3. Sorry, I should have made it more clear that I want to rotate the single model alone, not the entire scene or the viewpoint. So I don't think your solution is applicable here (unless I misunderstood).

From my research, the closest answer I've gotten has been in the form of "a 3D ball rolling across a plane", which is pretty close to the effect I was to have, minus distance traveled and all. Unfortunately, the quality of the answers to that question are either really poorly written or expect the reader to know enough math to fill in big blanks on their own.

Perhaps it's easier to visualize my problem if I ask for a solution to a ball rolling across a plane?

4. If I understood correctly, you want your object to rotate around the absolute/global X, Y and Z axes and not the objects', right?
I remember it has something to do with rotation order. Meaning rotating (X, Y, Z) is different than (Z, Y, X) , but it's been long since I've done graphics...

5. That's correct. I realize that X * Y * Z is not the same as Z * Y * X. However, the problem exists no matter what order you multiply in. The first rotation axis will be offset by the next two, the second offset by the third, and the third is the only one unaffected. So the question remains; How do we stop those offsets from occuring?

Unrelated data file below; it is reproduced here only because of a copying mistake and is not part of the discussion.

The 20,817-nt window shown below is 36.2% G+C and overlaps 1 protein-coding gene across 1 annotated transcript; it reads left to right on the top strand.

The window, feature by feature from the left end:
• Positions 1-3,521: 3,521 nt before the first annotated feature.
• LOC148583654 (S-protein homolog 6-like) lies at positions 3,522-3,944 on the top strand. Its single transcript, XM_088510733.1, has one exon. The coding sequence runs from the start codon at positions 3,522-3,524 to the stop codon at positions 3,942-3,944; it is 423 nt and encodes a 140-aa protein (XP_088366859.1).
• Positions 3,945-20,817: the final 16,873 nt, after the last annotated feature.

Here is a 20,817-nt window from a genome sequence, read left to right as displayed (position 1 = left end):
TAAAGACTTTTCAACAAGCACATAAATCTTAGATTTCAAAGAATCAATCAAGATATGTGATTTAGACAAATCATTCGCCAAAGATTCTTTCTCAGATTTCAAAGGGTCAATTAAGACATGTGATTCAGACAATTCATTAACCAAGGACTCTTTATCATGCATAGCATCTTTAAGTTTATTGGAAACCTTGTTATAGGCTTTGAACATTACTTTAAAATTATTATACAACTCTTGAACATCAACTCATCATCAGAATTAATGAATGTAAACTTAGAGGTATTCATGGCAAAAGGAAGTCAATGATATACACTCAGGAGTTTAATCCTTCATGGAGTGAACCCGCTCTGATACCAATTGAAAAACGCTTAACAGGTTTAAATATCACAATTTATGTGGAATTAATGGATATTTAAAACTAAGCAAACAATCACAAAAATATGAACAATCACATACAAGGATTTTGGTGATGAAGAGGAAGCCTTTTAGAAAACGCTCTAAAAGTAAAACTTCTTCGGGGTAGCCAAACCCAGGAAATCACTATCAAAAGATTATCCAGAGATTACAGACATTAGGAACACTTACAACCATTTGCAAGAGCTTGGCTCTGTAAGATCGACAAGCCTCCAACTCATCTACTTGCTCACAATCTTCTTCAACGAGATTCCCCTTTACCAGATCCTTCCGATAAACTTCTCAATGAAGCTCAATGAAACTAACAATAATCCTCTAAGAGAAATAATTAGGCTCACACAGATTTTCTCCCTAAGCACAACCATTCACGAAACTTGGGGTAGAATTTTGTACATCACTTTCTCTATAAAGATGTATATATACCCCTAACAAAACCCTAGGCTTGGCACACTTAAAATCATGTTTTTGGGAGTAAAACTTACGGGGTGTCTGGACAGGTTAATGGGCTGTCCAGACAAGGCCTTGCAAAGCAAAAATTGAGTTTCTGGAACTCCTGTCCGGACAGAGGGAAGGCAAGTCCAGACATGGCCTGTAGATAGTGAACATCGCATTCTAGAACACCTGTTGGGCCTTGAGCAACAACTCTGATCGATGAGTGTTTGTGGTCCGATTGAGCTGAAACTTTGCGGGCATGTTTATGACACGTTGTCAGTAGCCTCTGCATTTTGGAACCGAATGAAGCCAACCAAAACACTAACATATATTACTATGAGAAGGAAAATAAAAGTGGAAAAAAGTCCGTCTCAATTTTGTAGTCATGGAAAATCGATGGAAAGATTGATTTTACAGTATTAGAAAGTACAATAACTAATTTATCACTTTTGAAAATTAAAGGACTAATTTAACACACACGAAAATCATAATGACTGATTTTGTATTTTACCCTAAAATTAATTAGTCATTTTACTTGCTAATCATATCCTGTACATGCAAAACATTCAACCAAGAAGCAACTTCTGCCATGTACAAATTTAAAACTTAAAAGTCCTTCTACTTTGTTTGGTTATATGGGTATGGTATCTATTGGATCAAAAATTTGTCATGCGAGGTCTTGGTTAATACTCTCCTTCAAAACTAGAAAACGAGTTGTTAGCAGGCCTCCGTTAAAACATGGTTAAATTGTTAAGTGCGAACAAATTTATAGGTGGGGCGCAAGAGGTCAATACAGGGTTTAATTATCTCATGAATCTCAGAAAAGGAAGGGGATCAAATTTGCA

6. You mean you want to avoid gimbal lock or when a rotation about one axis results in an unintended rotation around another axis. You can either use axis-angle rotations or use quaternions and then create a matrix from the resulting quaternion. There is no mathematical way to avoid gimbal lock if you are creating rotation matrices for X, Y and Z and then concatenating...regardless of order.

An example of gimbal lock is when pitching up to 90 degrees and then attempting to bank left or right. The banking will actually roll the camera about the z axis and will stop rolling at some point. In fact you can continue to bank left but the camera will be gimbal locked and will not change its orientation.

With axis-angle and quaternion rotations you can pitch up to 90 degrees and bank left which will bank the camera left but will not result in any roll and at no point will the camera experience gimbal lock where your control inputs seem to be ignored completely.